Checks Effects Interactions Pattern

The Checks Effects Interactions pattern is a common design pattern used to prevent reentrancy attacks on Ethereum. While reentrancy is harder to achieve in Starknet, it is still recommended to use this pattern in your smart contracts.

The pattern consists of following a specific order of operations in your functions:

  1. Checks: Validate all conditions and inputs before performing any state changes.
  2. Effects: Perform all state changes.
  3. Interactions: All external calls to other contracts should be made at the end of the function.

Access Control

Access control is the process of restricting access to certain features or resources. It is a common security mechanism used to prevent unauthorized access to sensitive information or actions. In smart contracts, some functions may often be restricted to specific users or roles.

You can implement the access control pattern to easily manage permissions. This pattern consists of defining a set of roles and assigning them to specific users. Each function can then be restricted to specific roles.

mod access_control_contract {
    use starknet::ContractAddress;
    use starknet::get_caller_address;

    trait IContract<TContractState> {
        fn is_owner(self: @TContractState) -> bool;
        fn is_role_a(self: @TContractState) -> bool;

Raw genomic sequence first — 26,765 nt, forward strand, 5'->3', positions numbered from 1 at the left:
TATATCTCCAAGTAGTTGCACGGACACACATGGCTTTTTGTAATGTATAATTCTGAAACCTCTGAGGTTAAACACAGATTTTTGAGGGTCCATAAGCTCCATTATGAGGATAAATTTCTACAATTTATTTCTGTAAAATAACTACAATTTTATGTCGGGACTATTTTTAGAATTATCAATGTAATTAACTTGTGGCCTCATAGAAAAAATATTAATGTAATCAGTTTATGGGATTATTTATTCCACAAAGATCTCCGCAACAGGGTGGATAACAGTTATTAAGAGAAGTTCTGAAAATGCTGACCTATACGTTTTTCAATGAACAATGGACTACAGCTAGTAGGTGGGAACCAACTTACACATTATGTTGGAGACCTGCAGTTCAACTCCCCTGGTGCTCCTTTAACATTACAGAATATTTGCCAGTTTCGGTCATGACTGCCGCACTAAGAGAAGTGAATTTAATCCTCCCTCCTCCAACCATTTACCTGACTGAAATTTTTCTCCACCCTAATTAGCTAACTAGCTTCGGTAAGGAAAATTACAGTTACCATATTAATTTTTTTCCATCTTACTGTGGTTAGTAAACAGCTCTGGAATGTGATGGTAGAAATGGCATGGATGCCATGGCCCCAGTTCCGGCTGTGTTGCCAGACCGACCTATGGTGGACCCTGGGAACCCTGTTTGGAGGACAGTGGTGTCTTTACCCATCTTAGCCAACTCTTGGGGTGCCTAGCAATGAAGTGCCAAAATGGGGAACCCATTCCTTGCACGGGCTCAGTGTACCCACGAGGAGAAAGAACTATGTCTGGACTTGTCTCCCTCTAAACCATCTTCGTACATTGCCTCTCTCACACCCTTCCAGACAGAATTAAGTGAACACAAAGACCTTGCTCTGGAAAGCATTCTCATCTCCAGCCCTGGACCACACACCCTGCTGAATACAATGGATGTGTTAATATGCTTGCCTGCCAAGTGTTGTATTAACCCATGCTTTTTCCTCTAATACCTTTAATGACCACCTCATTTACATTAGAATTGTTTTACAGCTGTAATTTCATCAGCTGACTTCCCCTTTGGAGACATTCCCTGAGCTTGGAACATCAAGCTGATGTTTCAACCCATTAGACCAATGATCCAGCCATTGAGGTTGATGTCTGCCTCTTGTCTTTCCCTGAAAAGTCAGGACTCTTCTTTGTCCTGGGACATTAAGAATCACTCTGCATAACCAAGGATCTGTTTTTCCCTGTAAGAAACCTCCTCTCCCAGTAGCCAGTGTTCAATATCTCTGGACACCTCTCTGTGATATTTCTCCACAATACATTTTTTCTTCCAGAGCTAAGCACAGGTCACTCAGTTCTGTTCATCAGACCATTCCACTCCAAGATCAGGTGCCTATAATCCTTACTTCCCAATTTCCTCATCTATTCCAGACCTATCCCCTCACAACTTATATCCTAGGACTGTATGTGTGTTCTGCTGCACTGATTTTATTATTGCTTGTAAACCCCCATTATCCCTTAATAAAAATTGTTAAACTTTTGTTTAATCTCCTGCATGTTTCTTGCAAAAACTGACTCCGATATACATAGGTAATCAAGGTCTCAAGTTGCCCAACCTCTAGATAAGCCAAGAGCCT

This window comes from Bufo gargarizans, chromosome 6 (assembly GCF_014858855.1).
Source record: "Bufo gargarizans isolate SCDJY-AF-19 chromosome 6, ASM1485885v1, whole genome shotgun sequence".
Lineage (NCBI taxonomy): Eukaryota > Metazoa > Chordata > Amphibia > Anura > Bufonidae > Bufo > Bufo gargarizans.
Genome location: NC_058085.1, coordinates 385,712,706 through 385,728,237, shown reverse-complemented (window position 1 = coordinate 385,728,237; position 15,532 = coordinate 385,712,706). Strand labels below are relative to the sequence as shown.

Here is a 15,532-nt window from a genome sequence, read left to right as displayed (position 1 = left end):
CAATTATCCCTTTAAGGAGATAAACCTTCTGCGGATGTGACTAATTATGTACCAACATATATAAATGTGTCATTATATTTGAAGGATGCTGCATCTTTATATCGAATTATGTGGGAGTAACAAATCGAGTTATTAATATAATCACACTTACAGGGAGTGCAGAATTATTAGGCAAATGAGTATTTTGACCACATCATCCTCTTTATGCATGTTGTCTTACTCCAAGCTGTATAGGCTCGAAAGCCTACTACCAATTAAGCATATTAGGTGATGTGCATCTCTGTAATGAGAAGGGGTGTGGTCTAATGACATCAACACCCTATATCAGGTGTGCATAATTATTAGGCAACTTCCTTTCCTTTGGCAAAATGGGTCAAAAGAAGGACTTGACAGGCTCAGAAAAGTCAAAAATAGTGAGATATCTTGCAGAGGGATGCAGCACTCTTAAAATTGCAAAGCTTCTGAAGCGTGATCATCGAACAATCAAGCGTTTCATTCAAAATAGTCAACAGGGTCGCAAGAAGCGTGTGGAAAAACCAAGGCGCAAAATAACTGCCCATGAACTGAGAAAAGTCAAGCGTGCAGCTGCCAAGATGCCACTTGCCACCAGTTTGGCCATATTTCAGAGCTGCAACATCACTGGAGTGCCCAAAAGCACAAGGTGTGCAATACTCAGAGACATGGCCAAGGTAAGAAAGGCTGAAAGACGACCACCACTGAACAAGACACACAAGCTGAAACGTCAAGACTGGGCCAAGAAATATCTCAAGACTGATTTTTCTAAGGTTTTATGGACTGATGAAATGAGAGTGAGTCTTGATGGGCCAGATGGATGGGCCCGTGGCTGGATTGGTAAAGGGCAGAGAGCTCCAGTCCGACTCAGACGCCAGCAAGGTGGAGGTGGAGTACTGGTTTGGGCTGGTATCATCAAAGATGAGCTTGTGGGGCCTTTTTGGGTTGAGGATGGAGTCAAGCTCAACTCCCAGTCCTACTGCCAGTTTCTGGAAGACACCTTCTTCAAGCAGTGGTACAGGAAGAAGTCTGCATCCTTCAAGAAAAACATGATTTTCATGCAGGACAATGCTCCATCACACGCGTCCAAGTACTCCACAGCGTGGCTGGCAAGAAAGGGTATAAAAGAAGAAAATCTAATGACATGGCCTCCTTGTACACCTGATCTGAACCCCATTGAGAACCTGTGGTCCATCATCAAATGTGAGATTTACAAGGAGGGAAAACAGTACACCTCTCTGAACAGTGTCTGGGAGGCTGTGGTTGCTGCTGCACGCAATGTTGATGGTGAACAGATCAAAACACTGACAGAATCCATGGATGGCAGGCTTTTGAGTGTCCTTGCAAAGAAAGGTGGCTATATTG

fn only_owner(self: @TContractState);
        fn only_role_a(self: @TContractState);
        fn only_allowed(self: @TContractState);
        fn set_role_a(ref self: TContractState, _target: ContractAddress, _active: bool);
        fn role_a_action(ref self: ContractState);
        fn allowed_action(ref self: ContractState);

    struct Storage {
        // Role 'owner': only one address
        owner: ContractAddress,
        // Role 'role_a': a set of addresses
        role_a: LegacyMap::<ContractAddress, bool>

    fn constructor(ref self: ContractState) {

    // Guard functions to check roles

    impl Contract of IContract<ContractState> {
        fn is_owner(self: @ContractState) -> bool {
   == get_caller_address()

        fn is_role_a(self: @ContractState) -> bool {

        fn only_owner(self: @ContractState) {
            assert!(Contract::is_owner(self), "Not owner");

        fn only_role_a(self: @ContractState) {
            assert!(Contract::is_role_a(self), "Not role A");

        // You can easily combine guards to perform complex checks
        fn only_allowed(self: @ContractState) {
            assert!(Contract::is_owner(self) || Contract::is_role_a(self), "Not allowed");

        // Functions to manage roles

        fn set_role_a(ref self: ContractState, _target: ContractAddress, _active: bool) {
            self.role_a.write(_target, _active);

        // You can now focus on the business logic of your contract
        // and reduce the complexity of your code by using guard functions

        fn role_a_action(ref self: ContractState) {
        // ...

        fn allowed_action(ref self: ContractState) {
        // ...